But this time, there was no escape and he knew it. Travellers ascension or not, when you’ve got to go, you’ve got to go. He jumped up and bolted for the bathroom door. Locked. Nice. Just what he needed right now. He banged on the door. A hoarse voice barked back something unintelligible. He shuddered and felt his sphincter fighting back the internal upcoming onslaught. He felt a slight trickle escaping and beginning its crawling descent down his leg, or was that just his imagination? He starting sweating from the physical strain and the heat and the fever and the waiting and the shaking of the train, further and further tormenting his cramped up body and brain. It was such a peaceful life just a minute ago. The door opened. He didn’t even see who came out the door, all he saw was the opportunity of relief. He yanked the door shut, dropped his pants and let go. And scattered. He couldn’t help himself, it’s those goddamn squat toilets. He had no time to position himself properly, the train get shaking him up and his legs muscles felt weakened... but who gives a shit? He felt better. While the floor of the little stall had seen better days, his jeans were largely unharmed and untainted. Going to the bathroom in these areas and not completely fucking up your own shit? That’s a victorious moment in any traveller’s book as far as he was concerned.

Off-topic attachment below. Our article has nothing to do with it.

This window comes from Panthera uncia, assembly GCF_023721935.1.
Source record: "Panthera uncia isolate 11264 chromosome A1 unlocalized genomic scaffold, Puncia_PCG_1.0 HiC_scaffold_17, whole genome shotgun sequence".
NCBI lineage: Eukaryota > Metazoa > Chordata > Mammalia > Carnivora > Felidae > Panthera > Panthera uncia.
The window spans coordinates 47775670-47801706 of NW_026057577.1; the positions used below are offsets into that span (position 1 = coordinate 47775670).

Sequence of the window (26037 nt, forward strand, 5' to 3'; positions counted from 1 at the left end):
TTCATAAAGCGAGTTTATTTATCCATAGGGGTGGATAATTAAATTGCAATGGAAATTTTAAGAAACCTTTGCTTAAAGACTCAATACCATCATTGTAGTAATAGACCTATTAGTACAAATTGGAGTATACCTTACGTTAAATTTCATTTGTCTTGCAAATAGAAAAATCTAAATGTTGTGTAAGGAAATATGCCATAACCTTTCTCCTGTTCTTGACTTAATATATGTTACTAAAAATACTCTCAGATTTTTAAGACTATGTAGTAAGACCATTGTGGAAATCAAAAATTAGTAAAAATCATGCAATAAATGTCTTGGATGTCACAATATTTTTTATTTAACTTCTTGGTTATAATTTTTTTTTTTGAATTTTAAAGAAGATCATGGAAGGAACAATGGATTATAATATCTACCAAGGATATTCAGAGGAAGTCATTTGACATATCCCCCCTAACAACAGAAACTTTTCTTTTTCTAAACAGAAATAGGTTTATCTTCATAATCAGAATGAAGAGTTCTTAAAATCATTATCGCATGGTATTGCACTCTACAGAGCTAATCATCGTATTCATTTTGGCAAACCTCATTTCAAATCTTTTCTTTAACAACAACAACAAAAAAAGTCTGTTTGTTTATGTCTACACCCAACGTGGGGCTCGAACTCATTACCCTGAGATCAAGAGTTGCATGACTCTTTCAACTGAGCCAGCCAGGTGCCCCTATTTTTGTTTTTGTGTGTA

He opened the doors and stared into the eyes of an angry looking lady. He flushed for a second, but then regained his composure. He was anonymity incarnated, as soon as he’d broken the line of sight with this woman he’d be gone and she’d be gone and they’d never see, let alone recognize, each other. Problem solved. She peered over his shoulder and gasped, yelled. He glanced away in terror and walked. She reached for his arm, but he angrily brushed her off. What the fuck does she want? Solve this problem for us both right now, for the love of god. He stalked off as fast as he could, barely registering the angered words shouted from behind. He stalked off to the next cabin, oblivious to her shouting. He flushed with embarrassment, but what the hell was he supposed to do about it? Fucking holes they call toilets and this fucking train doesn’t stop moving… ah, forget about it.